Wendy: Margaret Sanger was an early and strong advocate for reproductive freedom as she fought for legalized birth control.
In 1916, she founded the American Birth Control League. Today we know the league as Planned Parenthood.
At her Planned Parenthood biography, you'll learn a great deal about her.
One of the first books the Nazis burned were books written by her.
She felt "that reproductive decisions should be made on an individual and not a social or cultural basis"
Time Magazine picked her as one of the Time 100 and an article by Gloria Steinem noted:
She taught us, first, to look at the world as if women mattered. Born into an Irish working-class family, Margaret witnessed her mother's slow death, worn out after 18 pregnancies and 11 live births. While working as a practical nurse and midwife in the poorest neighborhoods of New York City in the years before World War I, she saw women deprived of their health, sexuality and ability to care for children already born. Contraceptive information was so suppressed by clergy-influenced, physician-accepted laws that it was a criminal offense to send it through the mail. Yet the educated had access to such information and could use subterfuge to buy "French" products, which were really condoms and other barrier methods, and "feminine hygiene" products, which were really spermicides.
Further on Steinem writes:
One can imagine Sanger's response to the current anti-choice lobby and congressional leadership that opposes abortion, sex education in schools, and federally funded contraceptive programs that would make abortion less necessary; that supports ownership of young women's bodies through parental-consent laws; that limits poor women's choices by denying Medicaid funding; and that holds hostage the entire U.S. billion-dollar debt to the United Nations in the hope of attaching an antiabortion rider. As in her day, the question seems to be less about what gets decided than who has the power to make the decision.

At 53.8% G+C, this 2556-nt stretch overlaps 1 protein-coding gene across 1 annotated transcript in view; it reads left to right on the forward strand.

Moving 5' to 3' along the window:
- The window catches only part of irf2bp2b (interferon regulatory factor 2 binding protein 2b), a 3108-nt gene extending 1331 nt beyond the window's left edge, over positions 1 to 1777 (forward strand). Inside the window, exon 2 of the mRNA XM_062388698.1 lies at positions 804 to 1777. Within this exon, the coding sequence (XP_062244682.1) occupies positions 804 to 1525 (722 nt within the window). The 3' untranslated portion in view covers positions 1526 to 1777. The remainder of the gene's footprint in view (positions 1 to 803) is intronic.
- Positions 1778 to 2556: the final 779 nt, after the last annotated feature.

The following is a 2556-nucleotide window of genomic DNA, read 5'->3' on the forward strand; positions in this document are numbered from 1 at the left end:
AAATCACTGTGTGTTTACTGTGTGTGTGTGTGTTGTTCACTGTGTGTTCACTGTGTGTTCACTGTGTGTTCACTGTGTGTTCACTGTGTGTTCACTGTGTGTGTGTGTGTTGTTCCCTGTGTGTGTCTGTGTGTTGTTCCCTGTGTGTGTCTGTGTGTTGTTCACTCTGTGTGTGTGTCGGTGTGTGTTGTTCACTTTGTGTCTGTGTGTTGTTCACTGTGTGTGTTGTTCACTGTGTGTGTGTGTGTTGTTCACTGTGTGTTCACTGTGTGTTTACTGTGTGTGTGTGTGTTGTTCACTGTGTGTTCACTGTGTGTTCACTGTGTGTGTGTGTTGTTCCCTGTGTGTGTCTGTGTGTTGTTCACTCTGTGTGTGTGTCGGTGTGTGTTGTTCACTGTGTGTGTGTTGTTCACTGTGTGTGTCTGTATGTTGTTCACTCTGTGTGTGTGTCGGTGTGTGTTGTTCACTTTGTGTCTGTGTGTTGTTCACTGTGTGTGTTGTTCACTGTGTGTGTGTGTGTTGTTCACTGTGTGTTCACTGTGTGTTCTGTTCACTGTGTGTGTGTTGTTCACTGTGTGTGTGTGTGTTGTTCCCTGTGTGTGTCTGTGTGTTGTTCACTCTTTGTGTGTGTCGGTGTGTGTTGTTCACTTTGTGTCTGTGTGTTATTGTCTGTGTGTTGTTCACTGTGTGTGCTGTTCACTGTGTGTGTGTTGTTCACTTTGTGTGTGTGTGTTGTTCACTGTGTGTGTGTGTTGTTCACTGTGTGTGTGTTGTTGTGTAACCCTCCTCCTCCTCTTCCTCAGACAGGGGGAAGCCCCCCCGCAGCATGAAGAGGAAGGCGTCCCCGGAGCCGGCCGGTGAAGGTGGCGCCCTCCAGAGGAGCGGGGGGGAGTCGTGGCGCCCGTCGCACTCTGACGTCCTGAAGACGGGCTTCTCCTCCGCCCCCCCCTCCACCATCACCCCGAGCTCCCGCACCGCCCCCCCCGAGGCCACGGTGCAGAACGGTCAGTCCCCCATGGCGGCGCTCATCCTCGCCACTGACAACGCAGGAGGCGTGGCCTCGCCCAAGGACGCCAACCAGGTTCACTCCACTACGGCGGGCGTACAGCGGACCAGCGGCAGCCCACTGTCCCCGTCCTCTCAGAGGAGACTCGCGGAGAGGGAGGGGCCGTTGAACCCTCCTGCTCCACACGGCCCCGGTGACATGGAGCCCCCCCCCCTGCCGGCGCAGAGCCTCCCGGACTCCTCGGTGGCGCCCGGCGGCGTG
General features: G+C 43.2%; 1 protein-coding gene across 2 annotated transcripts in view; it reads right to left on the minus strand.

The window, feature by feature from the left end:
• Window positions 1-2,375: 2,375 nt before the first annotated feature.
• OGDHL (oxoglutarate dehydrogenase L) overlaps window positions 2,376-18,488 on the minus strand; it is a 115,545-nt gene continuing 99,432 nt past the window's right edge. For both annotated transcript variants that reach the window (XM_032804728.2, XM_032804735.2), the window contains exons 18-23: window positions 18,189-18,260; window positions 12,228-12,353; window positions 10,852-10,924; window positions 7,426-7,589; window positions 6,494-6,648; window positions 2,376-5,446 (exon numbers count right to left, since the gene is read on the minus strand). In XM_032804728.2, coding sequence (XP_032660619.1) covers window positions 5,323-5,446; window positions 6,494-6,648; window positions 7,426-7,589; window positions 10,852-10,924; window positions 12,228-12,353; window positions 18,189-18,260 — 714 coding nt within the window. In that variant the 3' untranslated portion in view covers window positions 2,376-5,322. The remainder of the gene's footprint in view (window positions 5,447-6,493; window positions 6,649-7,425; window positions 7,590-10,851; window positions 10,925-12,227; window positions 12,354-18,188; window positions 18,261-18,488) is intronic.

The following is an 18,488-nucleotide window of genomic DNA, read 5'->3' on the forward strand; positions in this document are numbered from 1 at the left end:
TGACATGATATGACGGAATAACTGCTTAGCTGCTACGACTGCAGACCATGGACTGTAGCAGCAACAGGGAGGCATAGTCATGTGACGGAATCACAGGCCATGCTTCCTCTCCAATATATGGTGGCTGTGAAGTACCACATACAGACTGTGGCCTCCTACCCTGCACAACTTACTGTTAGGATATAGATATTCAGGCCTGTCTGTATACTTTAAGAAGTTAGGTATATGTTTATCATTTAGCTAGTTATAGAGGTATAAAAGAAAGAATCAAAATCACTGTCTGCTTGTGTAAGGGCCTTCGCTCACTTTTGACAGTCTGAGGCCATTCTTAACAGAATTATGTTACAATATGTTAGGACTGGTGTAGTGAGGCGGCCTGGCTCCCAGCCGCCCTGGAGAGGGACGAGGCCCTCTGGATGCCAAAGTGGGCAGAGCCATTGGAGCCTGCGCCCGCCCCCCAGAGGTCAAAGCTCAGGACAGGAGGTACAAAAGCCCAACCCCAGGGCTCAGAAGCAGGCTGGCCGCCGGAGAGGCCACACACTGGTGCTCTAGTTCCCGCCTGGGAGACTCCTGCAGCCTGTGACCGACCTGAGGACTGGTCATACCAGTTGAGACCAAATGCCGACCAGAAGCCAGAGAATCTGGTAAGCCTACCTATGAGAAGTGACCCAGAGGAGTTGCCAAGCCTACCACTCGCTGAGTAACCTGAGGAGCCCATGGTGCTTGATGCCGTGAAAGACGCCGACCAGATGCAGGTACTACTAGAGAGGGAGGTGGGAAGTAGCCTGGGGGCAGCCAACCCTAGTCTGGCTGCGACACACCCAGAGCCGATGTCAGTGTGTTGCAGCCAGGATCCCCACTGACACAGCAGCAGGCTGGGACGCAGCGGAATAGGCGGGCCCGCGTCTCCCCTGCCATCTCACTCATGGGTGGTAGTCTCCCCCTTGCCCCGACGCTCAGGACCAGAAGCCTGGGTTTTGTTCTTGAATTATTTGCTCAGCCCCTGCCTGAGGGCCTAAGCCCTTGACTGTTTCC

One can also imagine her response to pro-life rhetoric being used to justify an average of one clinic bombing or arson per month -- sometimes the same clinics Sanger helped found -- and the murder of six clinic staff members, the attempted murder of 15 others, and assault and battery against 104 more. In each case, the justification is that potential fetal life is more important than a living woman's health or freedom.
What are mistakes in our era that parallel those of Sanger's? There is still an effort to distort her goal of giving women control over their bodies by attributing such quotes to Sanger as "More children from the fit, less from the unfit -- that is the chief issue of birth control." Sanger didn't say those words; in fact, she condemned them as a eugenicist argument for "cradle competition." To her, poor mental development was largely the result of poverty, overpopulation and the lack of attention to children. She correctly foresaw racism as the nation's major challenge, conducted surveys that countered stereotypes regarding the black community and birth control, and established clinics in the rural South with the help of such African-American leaders as W.E.B. Du Bois and Mary McLeod Bethune.